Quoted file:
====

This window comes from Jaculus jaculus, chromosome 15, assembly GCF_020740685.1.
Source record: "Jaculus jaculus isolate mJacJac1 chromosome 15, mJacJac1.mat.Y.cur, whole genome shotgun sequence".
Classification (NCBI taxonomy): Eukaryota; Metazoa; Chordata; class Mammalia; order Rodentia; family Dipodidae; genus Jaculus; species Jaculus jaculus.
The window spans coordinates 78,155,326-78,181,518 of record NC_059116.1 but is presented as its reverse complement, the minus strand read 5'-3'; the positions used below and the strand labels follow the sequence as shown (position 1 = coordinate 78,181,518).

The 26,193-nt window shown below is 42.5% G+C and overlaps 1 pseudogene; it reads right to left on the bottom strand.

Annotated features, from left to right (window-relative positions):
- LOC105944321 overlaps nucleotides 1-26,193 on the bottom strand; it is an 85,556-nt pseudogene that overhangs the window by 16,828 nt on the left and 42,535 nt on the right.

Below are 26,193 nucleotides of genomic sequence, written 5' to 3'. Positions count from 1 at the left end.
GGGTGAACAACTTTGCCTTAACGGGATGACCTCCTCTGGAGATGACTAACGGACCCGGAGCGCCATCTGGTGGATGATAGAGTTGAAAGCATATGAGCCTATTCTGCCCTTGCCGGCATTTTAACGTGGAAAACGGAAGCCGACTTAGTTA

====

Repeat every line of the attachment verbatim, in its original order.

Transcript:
This window comes from Jaculus jaculus, chromosome 15, assembly GCF_020740685.1.
Source record: "Jaculus jaculus isolate mJacJac1 chromosome 15, mJacJac1.mat.Y.cur, whole genome shotgun sequence".
Classification (NCBI taxonomy): Eukaryota; Metazoa; Chordata; class Mammalia; order Rodentia; family Dipodidae; genus Jaculus; species Jaculus jaculus.
The window spans coordinates 78,155,326-78,181,518 of record NC_059116.1 but is presented as its reverse complement, the minus strand read 5'-3'; the positions used below and the strand labels follow the sequence as shown (position 1 = coordinate 78,181,518).

The 26,193-nt window shown below is 42.5% G+C and overlaps 1 pseudogene; it reads right to left on the bottom strand.

Annotated features, from left to right (window-relative positions):
- LOC105944321 overlaps nucleotides 1-26,193 on the bottom strand; it is an 85,556-nt pseudogene that overhangs the window by 16,828 nt on the left and 42,535 nt on the right.

Below are 26,193 nucleotides of genomic sequence, written 5' to 3'. Positions count from 1 at the left end.
GGGTGAACAACTTTGCCTTAACGGGATGACCTCCTCTGGAGATGACTAACGGACCCGGAGCGCCATCTGGTGGATGATAGAGTTGAAAGCATATGAGCCTATTCTGCCCTTGCCGGCATTTTAACGTGGAAAACGGAAGCCGACTTAGTTA